In another post on the subject, I gave some further reflections and posted a long section from Paul Harper-Scott’s book The Quilting Points of Musical Modernism relevant to the subject. There I mentioned a forthcoming response to the position statement given in the debate by Laudan Nooshin. I think it will suffice to say that several of the traits I identified in the ethnomusicological work I considered in my original statement – a tendency within the subdiscipline towards ‘endlessly telling its own story and creating its own canons of hallowed figures’ (not least in the statement contained in PPT 6); an uncritical attitude towards any work which simply ticks a sub-disciplinary box; a rather dismissive attitude to the one thing which defines musicology as a discipline – the study of sound; the padding out of material with often rather unremarkable verbatim quotes; the use of loaded politics and language (‘musicological hegemony’, ‘occupied musicology’) to try and close down debate, rather than more measured critical engagement; and the need to denigrate Western music and established forms of musicology in order to bolster ethnomusicological disciplinary identity – are all clearly on display in that paper. To talk about ‘occupied musicology’, using a backdrop of the Israeli Wall, and thus to imply her own situation, and that of other ethnomusicologists, is akin to that of Palestinians living under brutal occupation, is hyperbole unworthy of a response.
Nooshin’s claims made elsewhere in the debate that imply that ethnomusicologists know all about Western music, but only they are qualified to have a view on their own field, are not only self-serving and territorial, but simply not credible. An Arnold Whittall or a Helga de la Motte-Haber is in a position to make broad statements about twentieth-century music, a Carl Dahlhaus was on the nineteenth-century, a Manfred Bukofzer on the Baroque era, and so on, all after many years of intense study of these periods. I feel reasonably able to make some broader observations on Western art music since 1945, though know there is still plenty more to learn. It takes a very good deal of study, perhaps a lifetime, to be able to make broad statements about ‘Western music’ (or ‘Western art music’), even within restricted geographical and/or chronological parameters; it seems unlikely that scholars who may only have studied this music at undergraduate level or in general survey courses can pronounce expertly on it.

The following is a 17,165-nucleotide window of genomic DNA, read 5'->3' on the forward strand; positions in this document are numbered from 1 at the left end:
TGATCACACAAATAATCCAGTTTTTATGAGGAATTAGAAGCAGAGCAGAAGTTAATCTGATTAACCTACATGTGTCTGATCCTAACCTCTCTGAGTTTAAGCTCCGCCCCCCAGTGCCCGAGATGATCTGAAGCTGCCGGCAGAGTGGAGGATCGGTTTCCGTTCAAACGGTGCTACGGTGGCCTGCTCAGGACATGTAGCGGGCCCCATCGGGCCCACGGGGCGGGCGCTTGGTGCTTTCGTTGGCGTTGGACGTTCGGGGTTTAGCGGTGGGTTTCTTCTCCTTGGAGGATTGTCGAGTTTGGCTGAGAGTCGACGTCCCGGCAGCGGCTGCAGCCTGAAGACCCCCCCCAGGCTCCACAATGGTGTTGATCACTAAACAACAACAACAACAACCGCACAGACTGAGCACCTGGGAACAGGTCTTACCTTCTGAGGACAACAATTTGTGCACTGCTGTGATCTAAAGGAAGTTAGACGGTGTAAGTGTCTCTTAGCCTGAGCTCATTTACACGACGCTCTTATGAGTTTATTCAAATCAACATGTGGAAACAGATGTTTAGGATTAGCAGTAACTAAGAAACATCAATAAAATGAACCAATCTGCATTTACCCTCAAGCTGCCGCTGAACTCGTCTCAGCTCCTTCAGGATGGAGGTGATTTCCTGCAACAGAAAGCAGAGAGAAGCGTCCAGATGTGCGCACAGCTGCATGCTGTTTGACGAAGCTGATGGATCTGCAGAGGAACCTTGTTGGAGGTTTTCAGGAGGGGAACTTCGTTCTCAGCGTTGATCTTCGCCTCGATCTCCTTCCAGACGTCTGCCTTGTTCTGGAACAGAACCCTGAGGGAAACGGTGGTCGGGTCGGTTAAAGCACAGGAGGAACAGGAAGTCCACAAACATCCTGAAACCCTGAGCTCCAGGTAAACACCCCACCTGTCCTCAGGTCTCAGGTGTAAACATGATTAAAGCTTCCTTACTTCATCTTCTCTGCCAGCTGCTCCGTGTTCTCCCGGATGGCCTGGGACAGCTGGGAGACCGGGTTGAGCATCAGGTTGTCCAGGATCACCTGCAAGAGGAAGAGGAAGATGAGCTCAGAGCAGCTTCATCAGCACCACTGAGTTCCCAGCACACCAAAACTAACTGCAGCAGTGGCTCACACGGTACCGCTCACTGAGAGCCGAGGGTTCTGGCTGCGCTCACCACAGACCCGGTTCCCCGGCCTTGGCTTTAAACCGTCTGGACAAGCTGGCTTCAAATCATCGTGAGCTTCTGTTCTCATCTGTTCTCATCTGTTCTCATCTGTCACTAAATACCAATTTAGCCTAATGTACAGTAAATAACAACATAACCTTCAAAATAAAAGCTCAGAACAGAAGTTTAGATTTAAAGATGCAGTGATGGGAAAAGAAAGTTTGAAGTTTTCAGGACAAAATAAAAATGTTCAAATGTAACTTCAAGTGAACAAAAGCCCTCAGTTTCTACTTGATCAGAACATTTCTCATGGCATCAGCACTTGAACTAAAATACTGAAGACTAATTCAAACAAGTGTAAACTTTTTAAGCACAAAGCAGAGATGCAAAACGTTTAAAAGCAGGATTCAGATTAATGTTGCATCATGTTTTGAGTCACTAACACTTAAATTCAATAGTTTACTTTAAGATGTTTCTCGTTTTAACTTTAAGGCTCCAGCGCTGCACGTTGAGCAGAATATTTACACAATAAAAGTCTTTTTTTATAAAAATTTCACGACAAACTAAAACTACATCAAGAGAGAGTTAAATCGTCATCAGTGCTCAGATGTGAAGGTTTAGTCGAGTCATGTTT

I am especially interested in Nooshin’s remarks about a ‘fetishist focus on music as sound’, which prompts me to ask why she would describe in this way the type of study which arises out of a fascination with music and its most defining attributes? This common type of Anglophone ideology, by which focused study on sounding music is viewed as a decadent or effete triviality (as literary study has also been viewed at various times in the English-speaking world) compared to the more supposedly weighty social sciences, is highly concerning. I also strongly disagree with that rather narrowly utilitarian attitude which privileges social function over art. A study of Tomás Luis de Victoria’s contrapuntal practice, of orchestration in late-nineteenth-century French composers and the influence of Berlioz’s Traité, or of approaches to phrasing and rhetoric in the work of contemporary performers (as was undertaken by Franz Kullak in the 1890s, one of a great many examples which disproves Nooshin’s erroneous claim that traditional musicology has only recently considered performance), or developments in crooning technique and genre in line with new microphone technology and employment at the hands of Frank Sinatra and others, are not of lesser value than a focus group study of iPod preferences on a particular housing estate, or an interview with the composer of music for a specific computer game, despite the surface topicality of these last two examples. Nor are studies of the provenance of lesser-known Icelandic sagas, of archaic and classicising tendencies in the poetry of Vasile Alecsandri, or the relationship between post-1945 Polish experimental theatre and the earlier work of Zygmunt Krasiński, then Stanisław Ignacy Witkiewicz, less relevant than a study of celebrities’ choices when appearing on BBC Radio 4’s Poetry Please. The arts are not to be valued simply to the extent that they overlap with elementary and broadly populist sociology or other more ‘relevant’ disciplines, or are superficially contemporary (nor should the study of, say, sixth-century history be dismissed in the manner of the Vice-Chancellor of Queen’s University, Belfast). And what evidence is there that the study of music in the context of war, or torture, has any more impact upon these latter fields* than the study of techniques of motivic or cellular transformation in one composer’s work might have upon other composers looking to develop these techniques?